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re: Re: st: MIXLOGIT: marginal effects

From   Richard Williams <>
To, "" <>
Subject   re: Re: st: MIXLOGIT: marginal effects
Date   Wed, 08 Feb 2012 19:50:51 -0500

At 03:22 PM 2/8/2012, Christopher Baum wrote:
Clive said

However, both of you, IMVHO, are wrong, wrong, wrong about the linear
probability model. There is no justification for the use of this model
_at all_ when regressing a binary dependent variable on a set of
regressors. Pampel's (2000) excellent introduction on logistic
regression spent the first nine or so pages carefully explaining just
why it is inappropriate (imposing linearity on a nonlinear
relationship; predicting values out of range; nonadditivity; etc).
Since when was it in vogue to advocate its usage? I'm afraid that I
don't really understand this.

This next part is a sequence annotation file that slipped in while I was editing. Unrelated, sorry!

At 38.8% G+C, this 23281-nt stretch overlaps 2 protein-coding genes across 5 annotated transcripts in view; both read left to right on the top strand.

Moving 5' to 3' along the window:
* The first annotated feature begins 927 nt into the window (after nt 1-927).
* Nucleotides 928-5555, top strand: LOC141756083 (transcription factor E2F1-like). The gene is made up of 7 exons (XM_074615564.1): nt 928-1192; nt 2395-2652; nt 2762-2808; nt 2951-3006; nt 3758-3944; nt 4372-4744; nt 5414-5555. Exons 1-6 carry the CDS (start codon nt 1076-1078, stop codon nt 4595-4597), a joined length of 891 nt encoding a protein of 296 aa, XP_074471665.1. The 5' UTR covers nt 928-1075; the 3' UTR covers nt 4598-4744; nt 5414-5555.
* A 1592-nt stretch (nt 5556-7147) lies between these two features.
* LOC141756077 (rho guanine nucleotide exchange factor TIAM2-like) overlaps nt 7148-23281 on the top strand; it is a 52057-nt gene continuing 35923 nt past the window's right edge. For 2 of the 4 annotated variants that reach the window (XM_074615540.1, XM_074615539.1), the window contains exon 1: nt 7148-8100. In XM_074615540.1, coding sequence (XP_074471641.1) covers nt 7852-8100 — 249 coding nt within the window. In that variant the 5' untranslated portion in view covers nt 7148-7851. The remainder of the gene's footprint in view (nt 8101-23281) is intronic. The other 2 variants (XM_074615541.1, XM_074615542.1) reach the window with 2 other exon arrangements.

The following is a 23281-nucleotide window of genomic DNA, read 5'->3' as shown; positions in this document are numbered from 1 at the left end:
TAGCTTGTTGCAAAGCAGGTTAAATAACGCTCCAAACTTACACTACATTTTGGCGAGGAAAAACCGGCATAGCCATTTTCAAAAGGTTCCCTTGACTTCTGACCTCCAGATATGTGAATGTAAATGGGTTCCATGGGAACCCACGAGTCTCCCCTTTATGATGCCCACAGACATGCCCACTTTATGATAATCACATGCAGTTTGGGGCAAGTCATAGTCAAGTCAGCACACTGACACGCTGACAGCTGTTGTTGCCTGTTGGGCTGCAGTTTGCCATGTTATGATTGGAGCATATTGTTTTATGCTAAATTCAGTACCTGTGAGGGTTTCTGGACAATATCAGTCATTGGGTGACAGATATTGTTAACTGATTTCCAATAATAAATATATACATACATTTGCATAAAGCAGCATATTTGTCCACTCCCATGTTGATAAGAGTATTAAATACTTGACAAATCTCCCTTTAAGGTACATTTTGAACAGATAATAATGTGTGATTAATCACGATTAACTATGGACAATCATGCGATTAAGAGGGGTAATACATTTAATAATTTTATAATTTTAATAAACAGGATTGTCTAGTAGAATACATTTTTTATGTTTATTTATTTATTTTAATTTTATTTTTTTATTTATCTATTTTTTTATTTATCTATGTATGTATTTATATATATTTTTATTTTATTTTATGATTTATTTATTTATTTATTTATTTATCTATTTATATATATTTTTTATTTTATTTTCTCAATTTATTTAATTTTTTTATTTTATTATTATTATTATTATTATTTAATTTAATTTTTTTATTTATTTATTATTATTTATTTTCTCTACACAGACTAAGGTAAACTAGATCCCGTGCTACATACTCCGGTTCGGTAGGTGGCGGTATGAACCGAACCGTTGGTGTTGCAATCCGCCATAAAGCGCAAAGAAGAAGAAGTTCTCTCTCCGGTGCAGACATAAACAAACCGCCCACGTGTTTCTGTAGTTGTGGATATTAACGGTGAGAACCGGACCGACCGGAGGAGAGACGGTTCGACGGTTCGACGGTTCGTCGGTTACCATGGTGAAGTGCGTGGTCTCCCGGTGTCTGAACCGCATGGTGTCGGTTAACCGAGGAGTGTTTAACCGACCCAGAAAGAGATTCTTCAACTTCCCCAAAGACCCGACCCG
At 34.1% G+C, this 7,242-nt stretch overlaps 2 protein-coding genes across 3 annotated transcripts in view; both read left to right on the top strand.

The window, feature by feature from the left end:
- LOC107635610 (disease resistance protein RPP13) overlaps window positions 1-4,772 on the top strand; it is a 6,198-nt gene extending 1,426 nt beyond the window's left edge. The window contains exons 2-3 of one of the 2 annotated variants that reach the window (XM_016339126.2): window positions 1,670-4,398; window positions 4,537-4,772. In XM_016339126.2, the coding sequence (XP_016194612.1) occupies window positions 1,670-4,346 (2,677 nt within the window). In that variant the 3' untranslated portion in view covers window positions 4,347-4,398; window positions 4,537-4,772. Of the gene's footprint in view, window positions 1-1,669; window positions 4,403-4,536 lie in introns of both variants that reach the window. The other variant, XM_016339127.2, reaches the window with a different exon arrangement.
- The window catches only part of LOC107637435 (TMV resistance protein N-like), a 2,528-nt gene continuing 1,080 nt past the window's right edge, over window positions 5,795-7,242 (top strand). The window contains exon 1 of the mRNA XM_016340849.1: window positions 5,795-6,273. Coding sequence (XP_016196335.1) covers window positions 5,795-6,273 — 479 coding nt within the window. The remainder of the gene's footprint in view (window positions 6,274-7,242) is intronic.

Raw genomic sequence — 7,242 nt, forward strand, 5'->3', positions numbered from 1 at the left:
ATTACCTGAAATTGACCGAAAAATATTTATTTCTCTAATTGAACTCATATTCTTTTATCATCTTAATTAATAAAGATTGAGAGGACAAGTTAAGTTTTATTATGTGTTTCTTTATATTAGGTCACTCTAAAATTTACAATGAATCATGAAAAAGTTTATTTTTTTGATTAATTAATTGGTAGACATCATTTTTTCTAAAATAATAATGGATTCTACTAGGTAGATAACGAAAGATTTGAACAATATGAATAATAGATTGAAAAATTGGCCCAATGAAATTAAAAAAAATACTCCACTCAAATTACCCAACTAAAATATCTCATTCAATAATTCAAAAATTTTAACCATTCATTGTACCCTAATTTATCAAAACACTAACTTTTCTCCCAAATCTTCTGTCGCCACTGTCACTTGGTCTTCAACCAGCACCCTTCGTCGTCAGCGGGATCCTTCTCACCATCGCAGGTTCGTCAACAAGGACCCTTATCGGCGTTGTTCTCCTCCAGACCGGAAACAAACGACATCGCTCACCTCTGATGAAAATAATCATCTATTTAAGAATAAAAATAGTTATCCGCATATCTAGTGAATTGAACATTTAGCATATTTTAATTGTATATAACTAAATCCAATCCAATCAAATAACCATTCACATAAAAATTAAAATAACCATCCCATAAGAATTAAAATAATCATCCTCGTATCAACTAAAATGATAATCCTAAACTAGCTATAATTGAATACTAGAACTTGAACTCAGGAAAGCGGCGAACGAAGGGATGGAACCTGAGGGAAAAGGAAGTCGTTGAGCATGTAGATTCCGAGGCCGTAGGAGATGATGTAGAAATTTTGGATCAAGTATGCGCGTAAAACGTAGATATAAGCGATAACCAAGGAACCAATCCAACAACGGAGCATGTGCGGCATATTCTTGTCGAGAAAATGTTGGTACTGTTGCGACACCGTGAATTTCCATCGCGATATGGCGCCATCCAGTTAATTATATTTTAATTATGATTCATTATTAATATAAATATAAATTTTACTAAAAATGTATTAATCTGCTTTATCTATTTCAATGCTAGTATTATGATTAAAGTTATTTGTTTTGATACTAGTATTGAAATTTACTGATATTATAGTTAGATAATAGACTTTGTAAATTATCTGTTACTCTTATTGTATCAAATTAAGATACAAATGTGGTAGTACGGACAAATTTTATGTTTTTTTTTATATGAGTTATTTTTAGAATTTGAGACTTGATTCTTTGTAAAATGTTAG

I don't understand it either, and I agree wholeheartedly with the sentiment. The undergrad textbook from which I teach Econometrics, Jeff Wooldridge's excellent book, has a section on the LPM; I skip it and tell students to stay away from it. Unfortunately, much of the buzz about the usefulness of the LPM has arisen from the otherwise-excellent book by Angrist and Pischke, Mostly Harmless Econometrics, in which they make strong arguments for the use of the LPM as an alternative to logistic regression.

I was wondering where this support for the LPM was coming from! However, when you compare LPM with Logit/AMEs, my experience is the AMEs are often similar to the LPM estimates, at least if the model isn't too complicated. Perhaps that is the basis of the argument for those who say if you are going to use marginal effects after logit, you might as well use LPM?

One of my econometrician colleagues has come up with a nifty example of how, in a very simple context involving a LPM with a binary treatment indicator, the LPM gets the sign wrong! A logistic regression, even though it fails to deal with any further issues
regarding the treatment variable, gets the right sign.

Is this a shareable example? I would love to see it.

Richard Williams, Notre Dame Dept of Sociology
OFFICE: (574)631-6668, (574)631-6463
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